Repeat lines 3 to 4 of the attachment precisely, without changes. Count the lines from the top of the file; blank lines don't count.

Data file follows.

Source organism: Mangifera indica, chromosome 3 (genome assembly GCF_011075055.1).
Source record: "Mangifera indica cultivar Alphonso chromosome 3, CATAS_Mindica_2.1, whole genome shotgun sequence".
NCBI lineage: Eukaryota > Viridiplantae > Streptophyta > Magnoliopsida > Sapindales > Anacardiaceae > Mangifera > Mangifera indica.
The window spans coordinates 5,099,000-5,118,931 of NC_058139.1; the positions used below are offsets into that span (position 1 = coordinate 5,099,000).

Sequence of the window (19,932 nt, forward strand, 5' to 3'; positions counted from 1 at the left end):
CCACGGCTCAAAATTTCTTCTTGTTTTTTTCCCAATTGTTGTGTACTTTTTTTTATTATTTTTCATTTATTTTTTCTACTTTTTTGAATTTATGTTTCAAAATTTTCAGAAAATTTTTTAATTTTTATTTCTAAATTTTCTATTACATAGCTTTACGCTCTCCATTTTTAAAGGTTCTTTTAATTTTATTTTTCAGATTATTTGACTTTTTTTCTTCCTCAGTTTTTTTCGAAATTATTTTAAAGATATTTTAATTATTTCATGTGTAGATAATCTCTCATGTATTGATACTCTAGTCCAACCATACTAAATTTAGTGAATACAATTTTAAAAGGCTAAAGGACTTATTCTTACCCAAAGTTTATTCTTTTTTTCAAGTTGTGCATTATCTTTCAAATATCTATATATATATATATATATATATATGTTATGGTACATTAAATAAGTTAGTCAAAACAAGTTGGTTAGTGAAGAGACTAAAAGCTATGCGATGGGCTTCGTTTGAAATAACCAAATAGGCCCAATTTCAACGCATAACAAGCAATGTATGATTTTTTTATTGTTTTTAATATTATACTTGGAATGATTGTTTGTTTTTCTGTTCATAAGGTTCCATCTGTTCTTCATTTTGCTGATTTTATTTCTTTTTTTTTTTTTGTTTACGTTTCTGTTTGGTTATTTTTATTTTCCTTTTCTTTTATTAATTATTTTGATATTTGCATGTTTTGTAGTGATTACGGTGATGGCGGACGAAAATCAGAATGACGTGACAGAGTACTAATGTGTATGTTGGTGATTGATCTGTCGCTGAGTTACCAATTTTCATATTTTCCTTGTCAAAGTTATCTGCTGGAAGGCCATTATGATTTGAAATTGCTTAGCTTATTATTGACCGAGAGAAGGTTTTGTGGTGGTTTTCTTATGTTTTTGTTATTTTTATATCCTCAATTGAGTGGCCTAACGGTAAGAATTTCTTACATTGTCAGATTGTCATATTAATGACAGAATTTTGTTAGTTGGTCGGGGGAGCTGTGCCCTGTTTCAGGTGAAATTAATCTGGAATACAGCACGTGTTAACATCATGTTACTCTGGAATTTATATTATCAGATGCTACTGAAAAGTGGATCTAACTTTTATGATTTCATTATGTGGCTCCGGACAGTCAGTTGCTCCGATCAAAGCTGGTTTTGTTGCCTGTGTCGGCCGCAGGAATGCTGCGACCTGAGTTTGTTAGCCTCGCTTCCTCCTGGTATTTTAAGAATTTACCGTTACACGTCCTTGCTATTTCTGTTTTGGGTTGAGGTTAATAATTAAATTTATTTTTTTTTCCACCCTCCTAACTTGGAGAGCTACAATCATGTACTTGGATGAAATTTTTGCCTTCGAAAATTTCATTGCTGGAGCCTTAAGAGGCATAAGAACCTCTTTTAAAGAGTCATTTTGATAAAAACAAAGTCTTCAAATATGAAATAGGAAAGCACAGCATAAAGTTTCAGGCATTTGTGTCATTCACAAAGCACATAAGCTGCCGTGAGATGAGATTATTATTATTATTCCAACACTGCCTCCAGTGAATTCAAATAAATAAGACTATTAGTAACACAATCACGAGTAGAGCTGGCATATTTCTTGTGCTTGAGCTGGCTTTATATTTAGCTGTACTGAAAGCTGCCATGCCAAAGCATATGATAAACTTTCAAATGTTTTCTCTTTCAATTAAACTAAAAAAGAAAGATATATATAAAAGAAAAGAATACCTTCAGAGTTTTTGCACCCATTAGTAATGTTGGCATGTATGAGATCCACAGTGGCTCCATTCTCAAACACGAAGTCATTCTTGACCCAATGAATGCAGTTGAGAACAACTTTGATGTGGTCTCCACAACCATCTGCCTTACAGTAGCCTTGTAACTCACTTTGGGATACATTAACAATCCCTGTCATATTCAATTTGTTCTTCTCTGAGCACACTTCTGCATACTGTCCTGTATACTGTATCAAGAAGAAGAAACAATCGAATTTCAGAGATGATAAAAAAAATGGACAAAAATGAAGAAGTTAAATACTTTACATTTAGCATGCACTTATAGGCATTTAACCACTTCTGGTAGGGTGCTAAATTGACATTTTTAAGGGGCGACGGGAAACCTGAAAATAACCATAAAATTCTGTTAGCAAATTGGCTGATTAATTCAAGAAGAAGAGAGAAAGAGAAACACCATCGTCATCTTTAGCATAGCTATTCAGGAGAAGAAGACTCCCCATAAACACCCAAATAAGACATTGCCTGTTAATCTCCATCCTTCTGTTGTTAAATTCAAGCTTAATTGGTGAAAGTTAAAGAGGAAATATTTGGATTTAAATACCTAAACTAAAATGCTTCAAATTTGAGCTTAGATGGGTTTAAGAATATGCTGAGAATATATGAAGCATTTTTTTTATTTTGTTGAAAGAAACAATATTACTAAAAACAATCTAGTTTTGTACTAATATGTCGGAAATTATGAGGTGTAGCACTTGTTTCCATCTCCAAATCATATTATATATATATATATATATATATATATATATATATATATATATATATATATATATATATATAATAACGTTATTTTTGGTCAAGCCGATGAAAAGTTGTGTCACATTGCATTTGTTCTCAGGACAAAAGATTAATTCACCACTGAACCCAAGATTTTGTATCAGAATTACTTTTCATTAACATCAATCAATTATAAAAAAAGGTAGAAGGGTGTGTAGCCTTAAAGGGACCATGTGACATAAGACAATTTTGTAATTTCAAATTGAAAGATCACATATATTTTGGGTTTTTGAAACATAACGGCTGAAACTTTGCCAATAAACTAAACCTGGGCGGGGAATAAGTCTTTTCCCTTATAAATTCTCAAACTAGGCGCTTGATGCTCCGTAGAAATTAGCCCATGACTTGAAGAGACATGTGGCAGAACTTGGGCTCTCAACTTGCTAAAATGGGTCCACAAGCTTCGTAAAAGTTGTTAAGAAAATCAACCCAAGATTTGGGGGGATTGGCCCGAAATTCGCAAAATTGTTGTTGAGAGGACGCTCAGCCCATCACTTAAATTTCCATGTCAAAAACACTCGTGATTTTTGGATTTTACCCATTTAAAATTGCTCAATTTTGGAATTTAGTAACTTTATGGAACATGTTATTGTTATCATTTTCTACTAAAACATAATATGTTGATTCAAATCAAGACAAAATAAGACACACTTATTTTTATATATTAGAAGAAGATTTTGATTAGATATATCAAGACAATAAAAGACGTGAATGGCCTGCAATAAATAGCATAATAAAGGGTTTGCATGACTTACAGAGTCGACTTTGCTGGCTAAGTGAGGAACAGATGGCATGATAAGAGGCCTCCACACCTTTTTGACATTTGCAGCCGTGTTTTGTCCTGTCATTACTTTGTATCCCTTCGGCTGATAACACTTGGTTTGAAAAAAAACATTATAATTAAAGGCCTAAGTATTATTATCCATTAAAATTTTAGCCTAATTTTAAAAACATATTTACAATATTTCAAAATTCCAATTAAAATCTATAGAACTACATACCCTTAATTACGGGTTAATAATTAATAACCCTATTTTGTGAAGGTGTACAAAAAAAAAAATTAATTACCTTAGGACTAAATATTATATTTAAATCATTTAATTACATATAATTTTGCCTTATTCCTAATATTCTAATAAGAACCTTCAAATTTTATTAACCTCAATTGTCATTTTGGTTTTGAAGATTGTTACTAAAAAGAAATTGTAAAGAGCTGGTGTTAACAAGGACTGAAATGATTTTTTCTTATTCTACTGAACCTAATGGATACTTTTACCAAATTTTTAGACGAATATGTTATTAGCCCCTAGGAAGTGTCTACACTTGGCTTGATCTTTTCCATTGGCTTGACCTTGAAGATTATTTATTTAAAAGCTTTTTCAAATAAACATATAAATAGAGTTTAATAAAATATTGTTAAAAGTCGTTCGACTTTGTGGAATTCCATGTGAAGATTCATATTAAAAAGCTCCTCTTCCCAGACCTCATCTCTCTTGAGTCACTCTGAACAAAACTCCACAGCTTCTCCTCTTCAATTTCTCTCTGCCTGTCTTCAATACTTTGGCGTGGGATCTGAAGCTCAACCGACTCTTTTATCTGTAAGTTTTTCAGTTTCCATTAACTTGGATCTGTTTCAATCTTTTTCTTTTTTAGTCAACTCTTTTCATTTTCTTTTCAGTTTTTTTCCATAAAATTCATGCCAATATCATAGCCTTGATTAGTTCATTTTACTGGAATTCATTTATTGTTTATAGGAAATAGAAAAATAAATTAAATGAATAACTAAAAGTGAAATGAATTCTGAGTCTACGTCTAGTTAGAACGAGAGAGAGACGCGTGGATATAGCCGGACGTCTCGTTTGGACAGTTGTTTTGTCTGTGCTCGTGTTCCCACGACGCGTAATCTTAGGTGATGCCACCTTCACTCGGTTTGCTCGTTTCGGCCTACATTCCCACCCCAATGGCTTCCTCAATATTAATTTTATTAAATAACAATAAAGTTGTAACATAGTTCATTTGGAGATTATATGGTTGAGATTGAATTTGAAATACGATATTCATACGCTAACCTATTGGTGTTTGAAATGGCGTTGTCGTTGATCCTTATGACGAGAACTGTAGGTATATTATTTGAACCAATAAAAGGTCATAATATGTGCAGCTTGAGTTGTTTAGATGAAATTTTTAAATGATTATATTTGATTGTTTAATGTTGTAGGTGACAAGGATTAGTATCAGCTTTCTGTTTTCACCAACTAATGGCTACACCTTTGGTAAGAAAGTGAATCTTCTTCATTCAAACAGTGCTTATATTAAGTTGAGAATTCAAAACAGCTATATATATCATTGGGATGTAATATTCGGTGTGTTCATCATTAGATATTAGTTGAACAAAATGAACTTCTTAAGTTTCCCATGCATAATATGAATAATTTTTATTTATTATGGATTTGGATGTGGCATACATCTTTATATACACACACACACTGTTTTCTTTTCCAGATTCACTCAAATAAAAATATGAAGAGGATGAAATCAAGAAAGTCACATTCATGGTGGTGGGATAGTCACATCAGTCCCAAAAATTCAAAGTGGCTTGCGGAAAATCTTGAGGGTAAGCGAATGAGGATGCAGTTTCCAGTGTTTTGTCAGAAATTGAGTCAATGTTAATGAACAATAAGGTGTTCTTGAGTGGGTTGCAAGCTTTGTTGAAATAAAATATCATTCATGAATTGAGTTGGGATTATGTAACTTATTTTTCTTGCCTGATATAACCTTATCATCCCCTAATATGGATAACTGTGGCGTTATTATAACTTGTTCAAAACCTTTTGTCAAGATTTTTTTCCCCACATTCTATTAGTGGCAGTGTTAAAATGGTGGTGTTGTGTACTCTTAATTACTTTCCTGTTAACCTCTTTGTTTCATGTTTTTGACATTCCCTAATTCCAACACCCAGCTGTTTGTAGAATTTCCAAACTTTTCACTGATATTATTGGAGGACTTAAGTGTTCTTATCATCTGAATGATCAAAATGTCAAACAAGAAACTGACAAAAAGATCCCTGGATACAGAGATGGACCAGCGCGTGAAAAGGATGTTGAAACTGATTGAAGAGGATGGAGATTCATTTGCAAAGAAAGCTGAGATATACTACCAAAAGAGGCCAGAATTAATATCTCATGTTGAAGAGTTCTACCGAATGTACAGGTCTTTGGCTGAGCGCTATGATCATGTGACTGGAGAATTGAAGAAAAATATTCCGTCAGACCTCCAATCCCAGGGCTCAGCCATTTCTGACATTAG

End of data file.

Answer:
NCBI lineage: Eukaryota > Viridiplantae > Streptophyta > Magnoliopsida > Sapindales > Anacardiaceae > Mangifera > Mangifera indica.
The window spans coordinates 5,099,000-5,118,931 of NC_058139.1; the positions used below are offsets into that span (position 1 = coordinate 5,099,000).